Breakfast notes

This was a note I scratched onto a steno pad a few mornings ago while eating breakfast. I wanted to preserve the idea, (and someday elaborate on it) and figured it would have a longer shelf life here in the blog than rattling around my desk as it had been.

[  … 10/3/10 – It is the troubled kids that are often the most creative among the crowd, but most often, they have no platform upon which to express their talents. This is to say that their creative sides are given no framework or structured outlet for expression. Thus, their corresponding practical sides are over taken again and again by torrents of creative impulses. As a result, their sense of stability is often warped and distorted, abstracted by their strong innate creativity.
This makes a strong case, I believe, for further development and emphasis on programs that seek to provide troubled youths with rich creative outlets, as means toward corrective and acceptable social behavior … ]

It’s a very basic notion I’ve had for some time – and I really need to develop it. I suppose getting it from my head and onto paper is the first step.

I have a few thoughts on the next step, and would love to hear yours in the comments.

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2 Responses to “Breakfast notes”

  1. Danigary Says:

    Yes, you are onto something, Luke, and you are tapping into what brings me to my job everyday. The truth of the matter is that there are a plethora of challenges that face “troubled” youths, and most of us merely shrug at the problems we see… Very few of us actually do something about it. Not only are the troubled youths often the most creative, but frequently they are also economically disadvantaged, and therefor sort of stuck in a rut until someone lends a hand to help ’em out. Unfortunately, the economically disadvantaged youths are at a double disadvantage because they are placed into the educational system that very rarely meets their needs – which tend to be both creative and artistic. The old adage of “you can’t shove a square peg into a round hole” rings true even today. Parental involvement for the eco-dis also tends to be low because, frankly, they are doing their best to make ends meet. Without going into all of the other social problems that can accompany poverty, it can be said that these youths are at a constant disadvantage. Imagine for a moment if these students also face learning disabilities… Where do you start?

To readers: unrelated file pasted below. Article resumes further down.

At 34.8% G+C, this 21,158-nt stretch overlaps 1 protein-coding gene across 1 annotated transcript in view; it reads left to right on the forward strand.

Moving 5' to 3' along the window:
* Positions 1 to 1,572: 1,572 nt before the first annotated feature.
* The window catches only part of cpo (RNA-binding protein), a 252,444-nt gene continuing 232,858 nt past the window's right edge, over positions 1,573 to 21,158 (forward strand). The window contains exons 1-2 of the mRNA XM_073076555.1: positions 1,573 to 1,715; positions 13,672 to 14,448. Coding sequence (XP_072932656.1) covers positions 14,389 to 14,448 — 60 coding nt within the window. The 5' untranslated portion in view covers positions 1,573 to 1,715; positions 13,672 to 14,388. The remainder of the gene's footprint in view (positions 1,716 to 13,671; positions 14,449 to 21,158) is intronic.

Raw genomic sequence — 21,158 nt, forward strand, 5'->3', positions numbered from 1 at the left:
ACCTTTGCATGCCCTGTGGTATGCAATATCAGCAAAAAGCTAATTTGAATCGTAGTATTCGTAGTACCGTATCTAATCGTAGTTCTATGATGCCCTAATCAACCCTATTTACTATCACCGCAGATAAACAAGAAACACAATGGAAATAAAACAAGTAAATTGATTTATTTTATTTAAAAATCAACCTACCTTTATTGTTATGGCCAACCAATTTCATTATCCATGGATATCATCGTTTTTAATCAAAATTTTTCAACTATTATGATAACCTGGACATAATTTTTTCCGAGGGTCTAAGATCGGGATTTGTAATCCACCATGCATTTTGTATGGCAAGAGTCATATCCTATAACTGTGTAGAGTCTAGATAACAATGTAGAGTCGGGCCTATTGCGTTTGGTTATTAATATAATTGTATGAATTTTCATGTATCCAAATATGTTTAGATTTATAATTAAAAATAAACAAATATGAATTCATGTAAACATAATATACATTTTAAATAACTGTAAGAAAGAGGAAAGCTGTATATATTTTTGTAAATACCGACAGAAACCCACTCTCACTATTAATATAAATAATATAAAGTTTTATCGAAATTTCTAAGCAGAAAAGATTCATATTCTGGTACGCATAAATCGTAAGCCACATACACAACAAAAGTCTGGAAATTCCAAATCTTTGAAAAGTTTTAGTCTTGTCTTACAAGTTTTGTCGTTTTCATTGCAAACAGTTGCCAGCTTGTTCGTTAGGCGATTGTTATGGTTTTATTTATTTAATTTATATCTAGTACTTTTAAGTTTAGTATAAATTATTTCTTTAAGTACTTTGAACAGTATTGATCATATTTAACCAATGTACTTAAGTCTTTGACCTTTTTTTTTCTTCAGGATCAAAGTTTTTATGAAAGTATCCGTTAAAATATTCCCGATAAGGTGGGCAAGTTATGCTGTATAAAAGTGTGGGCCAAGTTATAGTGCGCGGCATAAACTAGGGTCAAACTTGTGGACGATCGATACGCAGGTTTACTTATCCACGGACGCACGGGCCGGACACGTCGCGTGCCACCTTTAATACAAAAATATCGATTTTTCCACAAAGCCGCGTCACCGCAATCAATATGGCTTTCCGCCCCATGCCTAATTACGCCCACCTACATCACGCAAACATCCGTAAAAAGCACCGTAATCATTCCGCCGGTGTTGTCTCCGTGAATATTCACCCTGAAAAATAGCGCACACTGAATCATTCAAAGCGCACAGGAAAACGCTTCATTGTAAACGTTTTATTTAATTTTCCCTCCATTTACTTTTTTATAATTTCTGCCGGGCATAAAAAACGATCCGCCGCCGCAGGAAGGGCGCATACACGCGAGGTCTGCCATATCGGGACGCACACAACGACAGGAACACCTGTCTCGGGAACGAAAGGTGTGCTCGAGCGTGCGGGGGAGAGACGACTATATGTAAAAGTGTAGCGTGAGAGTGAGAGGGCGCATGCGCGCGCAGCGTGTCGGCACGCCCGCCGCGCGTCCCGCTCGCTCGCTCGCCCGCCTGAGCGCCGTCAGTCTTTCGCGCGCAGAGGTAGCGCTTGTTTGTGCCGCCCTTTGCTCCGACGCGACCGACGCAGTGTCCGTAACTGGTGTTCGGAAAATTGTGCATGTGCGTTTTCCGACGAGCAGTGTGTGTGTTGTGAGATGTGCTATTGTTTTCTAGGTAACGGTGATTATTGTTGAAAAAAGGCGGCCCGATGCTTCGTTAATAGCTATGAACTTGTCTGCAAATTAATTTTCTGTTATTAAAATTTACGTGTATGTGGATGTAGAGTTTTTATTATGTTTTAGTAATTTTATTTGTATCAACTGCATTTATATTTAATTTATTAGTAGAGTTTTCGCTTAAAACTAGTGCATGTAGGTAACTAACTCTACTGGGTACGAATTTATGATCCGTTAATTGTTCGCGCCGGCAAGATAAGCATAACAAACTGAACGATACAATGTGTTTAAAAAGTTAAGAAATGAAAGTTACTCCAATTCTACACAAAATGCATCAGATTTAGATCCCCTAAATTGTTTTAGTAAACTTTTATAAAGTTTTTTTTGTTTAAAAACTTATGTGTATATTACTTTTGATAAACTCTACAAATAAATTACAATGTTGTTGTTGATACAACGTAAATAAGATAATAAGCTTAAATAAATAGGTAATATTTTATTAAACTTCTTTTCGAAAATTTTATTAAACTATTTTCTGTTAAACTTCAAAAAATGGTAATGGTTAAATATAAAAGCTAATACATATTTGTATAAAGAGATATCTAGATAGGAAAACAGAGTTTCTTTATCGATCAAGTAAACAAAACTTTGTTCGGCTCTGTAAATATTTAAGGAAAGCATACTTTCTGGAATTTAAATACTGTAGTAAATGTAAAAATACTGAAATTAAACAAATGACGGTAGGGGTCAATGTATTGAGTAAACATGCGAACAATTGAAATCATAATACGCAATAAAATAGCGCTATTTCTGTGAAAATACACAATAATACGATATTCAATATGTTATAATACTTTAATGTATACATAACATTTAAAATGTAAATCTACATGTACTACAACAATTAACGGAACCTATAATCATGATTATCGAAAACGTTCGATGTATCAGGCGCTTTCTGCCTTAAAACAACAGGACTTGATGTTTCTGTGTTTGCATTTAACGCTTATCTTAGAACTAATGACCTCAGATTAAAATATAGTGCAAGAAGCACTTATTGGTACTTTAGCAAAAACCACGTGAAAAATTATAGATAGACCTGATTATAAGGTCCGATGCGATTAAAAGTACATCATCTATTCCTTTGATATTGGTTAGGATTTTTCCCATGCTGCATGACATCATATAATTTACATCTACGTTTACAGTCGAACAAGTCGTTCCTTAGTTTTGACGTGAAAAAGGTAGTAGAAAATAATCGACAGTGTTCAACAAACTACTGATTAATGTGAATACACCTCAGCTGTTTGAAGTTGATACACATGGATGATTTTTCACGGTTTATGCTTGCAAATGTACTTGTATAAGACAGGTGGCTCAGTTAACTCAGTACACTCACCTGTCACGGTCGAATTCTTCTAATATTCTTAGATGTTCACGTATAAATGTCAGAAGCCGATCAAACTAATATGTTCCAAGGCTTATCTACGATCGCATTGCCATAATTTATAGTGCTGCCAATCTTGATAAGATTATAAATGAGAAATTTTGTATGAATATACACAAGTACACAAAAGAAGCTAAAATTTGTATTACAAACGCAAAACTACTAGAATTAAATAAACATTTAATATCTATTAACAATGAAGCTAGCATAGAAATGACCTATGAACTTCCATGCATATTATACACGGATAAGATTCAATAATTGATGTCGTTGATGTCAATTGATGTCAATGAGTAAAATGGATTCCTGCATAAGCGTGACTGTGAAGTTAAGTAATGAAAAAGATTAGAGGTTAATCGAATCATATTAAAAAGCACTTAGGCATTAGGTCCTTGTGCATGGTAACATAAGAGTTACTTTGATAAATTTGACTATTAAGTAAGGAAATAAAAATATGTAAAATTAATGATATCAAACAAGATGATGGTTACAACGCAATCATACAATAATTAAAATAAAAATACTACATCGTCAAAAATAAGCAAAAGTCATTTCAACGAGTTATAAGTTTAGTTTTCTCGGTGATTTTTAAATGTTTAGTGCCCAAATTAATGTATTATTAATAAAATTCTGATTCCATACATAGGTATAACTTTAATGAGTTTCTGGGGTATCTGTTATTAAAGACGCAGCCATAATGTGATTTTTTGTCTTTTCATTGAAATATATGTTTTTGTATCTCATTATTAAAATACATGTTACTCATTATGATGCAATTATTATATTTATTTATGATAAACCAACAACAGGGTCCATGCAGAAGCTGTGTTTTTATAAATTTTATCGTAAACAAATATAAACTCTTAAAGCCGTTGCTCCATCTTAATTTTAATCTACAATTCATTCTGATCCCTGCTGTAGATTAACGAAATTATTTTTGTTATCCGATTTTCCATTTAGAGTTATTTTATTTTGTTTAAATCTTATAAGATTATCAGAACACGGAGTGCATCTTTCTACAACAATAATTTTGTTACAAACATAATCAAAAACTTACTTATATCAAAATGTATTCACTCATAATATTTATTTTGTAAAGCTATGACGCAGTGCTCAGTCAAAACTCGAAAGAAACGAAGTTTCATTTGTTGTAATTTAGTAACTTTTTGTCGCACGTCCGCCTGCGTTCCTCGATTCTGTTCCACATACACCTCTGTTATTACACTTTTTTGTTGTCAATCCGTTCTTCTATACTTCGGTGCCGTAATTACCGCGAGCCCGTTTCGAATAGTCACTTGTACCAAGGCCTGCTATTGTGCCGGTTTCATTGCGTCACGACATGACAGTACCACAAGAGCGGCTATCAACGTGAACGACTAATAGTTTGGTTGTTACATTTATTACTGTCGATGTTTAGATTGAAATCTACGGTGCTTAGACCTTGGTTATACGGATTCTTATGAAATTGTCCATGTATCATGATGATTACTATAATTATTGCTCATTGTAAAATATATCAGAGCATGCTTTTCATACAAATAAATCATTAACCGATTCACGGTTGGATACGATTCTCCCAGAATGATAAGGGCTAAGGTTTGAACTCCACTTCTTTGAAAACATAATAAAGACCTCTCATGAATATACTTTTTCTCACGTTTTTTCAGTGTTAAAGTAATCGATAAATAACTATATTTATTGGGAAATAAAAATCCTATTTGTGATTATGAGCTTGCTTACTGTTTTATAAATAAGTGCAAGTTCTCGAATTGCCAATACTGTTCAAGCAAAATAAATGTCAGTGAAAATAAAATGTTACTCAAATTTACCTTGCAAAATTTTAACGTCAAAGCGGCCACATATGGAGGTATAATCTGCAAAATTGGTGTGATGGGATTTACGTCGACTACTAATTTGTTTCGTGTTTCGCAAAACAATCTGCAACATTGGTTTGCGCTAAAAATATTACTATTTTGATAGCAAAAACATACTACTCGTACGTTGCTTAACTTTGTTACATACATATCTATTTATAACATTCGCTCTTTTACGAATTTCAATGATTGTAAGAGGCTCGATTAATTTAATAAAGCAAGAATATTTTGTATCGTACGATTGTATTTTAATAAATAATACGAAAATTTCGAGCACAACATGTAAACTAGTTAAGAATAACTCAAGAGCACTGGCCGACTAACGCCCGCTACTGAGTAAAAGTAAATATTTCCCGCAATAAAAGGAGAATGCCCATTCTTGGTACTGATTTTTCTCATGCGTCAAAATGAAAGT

So, as I babble, lets regroup. We have creative and artistic young people who are often left without an outlet for expressing themselves. We have public school systems that are whittling down the Fine Arts programs every chance they get, and forcing these young students to fit a paradigm that doesn’t make any sense in this day and age.

    You are staring into the black hole of what is today’s greatest educational dilemma. We say, “No Child Left Behind” while we create standardized tests with which to measure their cookie cut-out education, thereby leaving behind every child that can’t pass them. We try to prepare every student for college readiness, when it is painfully clear that not every child wants to attend college. And somehow, our society has made that a problem. It is a conundrum that is constantly on my mind as an educator. It shapes the way I teach…
    I don’t have the solution, I wish that I did.

    I think you might find this inspiring:

  2. Educational Paradigm Shift « Says:

    […] « Breakfast notes […]

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